For a company that is best known for producing cartoons and roller coasters, Disney often triggers incredibly complicated feelings and reactions, especially in its most devoted fans. Disney does its best to cater to these fans - its special D23 fan club grows every year, with events across the nation - but it is also in the business of progress, and change.

While Disney emphasizes and commoditizes nostalgia, both in its films and vast merchandising empire, its predominant focus right now is global expansion. To inject Star Wars into its theme parks, Disney is rearranging both Disneyland and Disney World in unprecedented ways. Most significantly, the company partnered with the Chinese government — and surrendered an unprecedented level of control — to open its $5.5 billion Shanghai Disneyland Resort. It’s filled with shiny new rides and hotel concepts, an entreaty to the market that the company needs most as it looks toward the future.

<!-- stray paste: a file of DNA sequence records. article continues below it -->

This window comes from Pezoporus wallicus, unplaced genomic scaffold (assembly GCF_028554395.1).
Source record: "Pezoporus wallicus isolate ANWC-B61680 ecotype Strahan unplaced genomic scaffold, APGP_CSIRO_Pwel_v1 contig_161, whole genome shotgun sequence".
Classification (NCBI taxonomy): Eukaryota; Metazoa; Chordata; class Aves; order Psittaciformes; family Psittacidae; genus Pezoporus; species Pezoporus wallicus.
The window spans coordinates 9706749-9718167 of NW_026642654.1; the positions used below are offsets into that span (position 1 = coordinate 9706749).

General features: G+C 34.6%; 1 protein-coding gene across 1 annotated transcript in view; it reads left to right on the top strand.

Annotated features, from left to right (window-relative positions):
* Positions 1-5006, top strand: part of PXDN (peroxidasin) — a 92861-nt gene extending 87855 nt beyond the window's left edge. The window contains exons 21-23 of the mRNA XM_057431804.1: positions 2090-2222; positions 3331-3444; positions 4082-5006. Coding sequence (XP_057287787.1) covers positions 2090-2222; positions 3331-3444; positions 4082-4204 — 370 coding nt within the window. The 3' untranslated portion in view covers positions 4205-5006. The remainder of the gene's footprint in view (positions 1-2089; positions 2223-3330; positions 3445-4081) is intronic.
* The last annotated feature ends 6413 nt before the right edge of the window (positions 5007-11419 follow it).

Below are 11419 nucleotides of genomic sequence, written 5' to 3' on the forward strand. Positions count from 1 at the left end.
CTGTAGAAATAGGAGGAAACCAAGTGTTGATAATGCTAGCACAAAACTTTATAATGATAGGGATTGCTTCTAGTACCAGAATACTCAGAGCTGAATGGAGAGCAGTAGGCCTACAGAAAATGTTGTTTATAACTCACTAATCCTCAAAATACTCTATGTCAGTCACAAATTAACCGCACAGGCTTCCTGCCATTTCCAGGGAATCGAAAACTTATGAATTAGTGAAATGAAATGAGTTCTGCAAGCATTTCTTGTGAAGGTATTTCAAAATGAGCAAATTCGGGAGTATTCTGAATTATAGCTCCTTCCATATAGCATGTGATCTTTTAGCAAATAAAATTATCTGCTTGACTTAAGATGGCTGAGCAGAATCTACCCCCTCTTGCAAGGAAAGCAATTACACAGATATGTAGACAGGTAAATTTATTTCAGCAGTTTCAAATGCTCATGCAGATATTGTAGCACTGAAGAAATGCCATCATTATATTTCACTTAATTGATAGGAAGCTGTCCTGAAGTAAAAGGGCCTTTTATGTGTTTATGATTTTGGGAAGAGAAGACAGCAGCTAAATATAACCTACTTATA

For American Disney fans, the focus is often on the past — Disney’s movies and theme parks are so often intimately tied to people’s important moments and memories.

“The links to childhood, as well as to family, have to be considered a major explanation for the widespread and on-going loyalty that Disney attracts,” says Janet Wasko, the author of Understanding Disney: The Manufacture of Fantasy and the Knight Chair for Communication Research at the University of Oregon. “The company strongly emphasizes this notion of “memory” and “commemoration” to reinforce these connections. The idea of ‘Disney memories’ is especially strong at the theme parks, but also connected to promotions of other products.